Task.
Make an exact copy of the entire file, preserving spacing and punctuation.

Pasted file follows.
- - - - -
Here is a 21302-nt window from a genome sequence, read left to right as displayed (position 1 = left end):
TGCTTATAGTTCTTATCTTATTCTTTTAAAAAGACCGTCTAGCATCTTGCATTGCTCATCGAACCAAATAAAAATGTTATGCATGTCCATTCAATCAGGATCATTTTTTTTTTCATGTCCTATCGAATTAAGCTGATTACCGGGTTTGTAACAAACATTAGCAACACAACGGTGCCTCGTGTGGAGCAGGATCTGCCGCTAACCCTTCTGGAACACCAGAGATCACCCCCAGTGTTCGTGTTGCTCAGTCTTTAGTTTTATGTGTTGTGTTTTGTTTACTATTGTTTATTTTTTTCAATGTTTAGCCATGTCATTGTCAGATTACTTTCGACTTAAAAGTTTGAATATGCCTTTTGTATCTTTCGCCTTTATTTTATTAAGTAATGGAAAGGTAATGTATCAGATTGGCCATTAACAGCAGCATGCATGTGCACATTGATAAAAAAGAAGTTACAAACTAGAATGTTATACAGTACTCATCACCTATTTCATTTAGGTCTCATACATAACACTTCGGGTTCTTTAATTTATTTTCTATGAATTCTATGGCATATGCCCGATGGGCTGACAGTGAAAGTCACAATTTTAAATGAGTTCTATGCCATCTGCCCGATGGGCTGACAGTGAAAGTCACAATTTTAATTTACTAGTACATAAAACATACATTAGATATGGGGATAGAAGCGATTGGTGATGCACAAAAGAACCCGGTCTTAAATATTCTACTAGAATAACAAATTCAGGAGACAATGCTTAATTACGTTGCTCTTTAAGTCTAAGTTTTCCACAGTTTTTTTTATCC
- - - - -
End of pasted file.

Here is a 21302-nt window from a genome sequence, read left to right as displayed (position 1 = left end):
TGCTTATAGTTCTTATCTTATTCTTTTAAAAAGACCGTCTAGCATCTTGCATTGCTCATCGAACCAAATAAAAATGTTATGCATGTCCATTCAATCAGGATCATTTTTTTTTTCATGTCCTATCGAATTAAGCTGATTACCGGGTTTGTAACAAACATTAGCAACACAACGGTGCCTCGTGTGGAGCAGGATCTGCCGCTAACCCTTCTGGAACACCAGAGATCACCCCCAGTGTTCGTGTTGCTCAGTCTTTAGTTTTATGTGTTGTGTTTTGTTTACTATTGTTTATTTTTTTCAATGTTTAGCCATGTCATTGTCAGATTACTTTCGACTTAAAAGTTTGAATATGCCTTTTGTATCTTTCGCCTTTATTTTATTAAGTAATGGAAAGGTAATGTATCAGATTGGCCATTAACAGCAGCATGCATGTGCACATTGATAAAAAAGAAGTTACAAACTAGAATGTTATACAGTACTCATCACCTATTTCATTTAGGTCTCATACATAACACTTCGGGTTCTTTAATTTATTTTCTATGAATTCTATGGCATATGCCCGATGGGCTGACAGTGAAAGTCACAATTTTAAATGAGTTCTATGCCATCTGCCCGATGGGCTGACAGTGAAAGTCACAATTTTAATTTACTAGTACATAAAACATACATTAGATATGGGGATAGAAGCGATTGGTGATGCACAAAAGAACCCGGTCTTAAATATTCTACTAGAATAACAAATTCAGGAGACAATGCTTAATTACGTTGCTCTTTAAGTCTAAGTTTTCCACAGTTTTTTTTATCC